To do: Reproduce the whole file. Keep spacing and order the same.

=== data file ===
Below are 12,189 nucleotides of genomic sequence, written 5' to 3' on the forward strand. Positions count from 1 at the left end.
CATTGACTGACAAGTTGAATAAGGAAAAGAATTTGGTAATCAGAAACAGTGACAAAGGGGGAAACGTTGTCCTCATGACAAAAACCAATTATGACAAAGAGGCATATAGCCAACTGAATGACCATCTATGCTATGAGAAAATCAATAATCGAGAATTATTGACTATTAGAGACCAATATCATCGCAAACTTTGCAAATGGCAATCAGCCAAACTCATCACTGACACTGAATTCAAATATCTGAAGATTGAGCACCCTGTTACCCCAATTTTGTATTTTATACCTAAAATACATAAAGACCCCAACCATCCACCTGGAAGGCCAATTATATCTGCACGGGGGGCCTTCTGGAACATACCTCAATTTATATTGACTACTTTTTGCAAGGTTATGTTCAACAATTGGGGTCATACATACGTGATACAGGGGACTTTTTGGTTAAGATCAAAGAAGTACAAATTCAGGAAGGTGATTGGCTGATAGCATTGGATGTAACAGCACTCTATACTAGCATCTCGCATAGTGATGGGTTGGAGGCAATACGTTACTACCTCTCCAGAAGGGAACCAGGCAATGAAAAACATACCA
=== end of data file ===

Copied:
Below are 12,189 nucleotides of genomic sequence, written 5' to 3' on the forward strand. Positions count from 1 at the left end.
CATTGACTGACAAGTTGAATAAGGAAAAGAATTTGGTAATCAGAAACAGTGACAAAGGGGGAAACGTTGTCCTCATGACAAAAACCAATTATGACAAAGAGGCATATAGCCAACTGAATGACCATCTATGCTATGAGAAAATCAATAATCGAGAATTATTGACTATTAGAGACCAATATCATCGCAAACTTTGCAAATGGCAATCAGCCAAACTCATCACTGACACTGAATTCAAATATCTGAAGATTGAGCACCCTGTTACCCCAATTTTGTATTTTATACCTAAAATACATAAAGACCCCAACCATCCACCTGGAAGGCCAATTATATCTGCACGGGGGGCCTTCTGGAACATACCTCAATTTATATTGACTACTTTTTGCAAGGTTATGTTCAACAATTGGGGTCATACATACGTGATACAGGGGACTTTTTGGTTAAGATCAAAGAAGTACAAATTCAGGAAGGTGATTGGCTGATAGCATTGGATGTAACAGCACTCTATACTAGCATCTCGCATAGTGATGGGTTGGAGGCAATACGTTACTACCTCTCCAGAAGGGAACCAGGCAATGAAAAACATACCA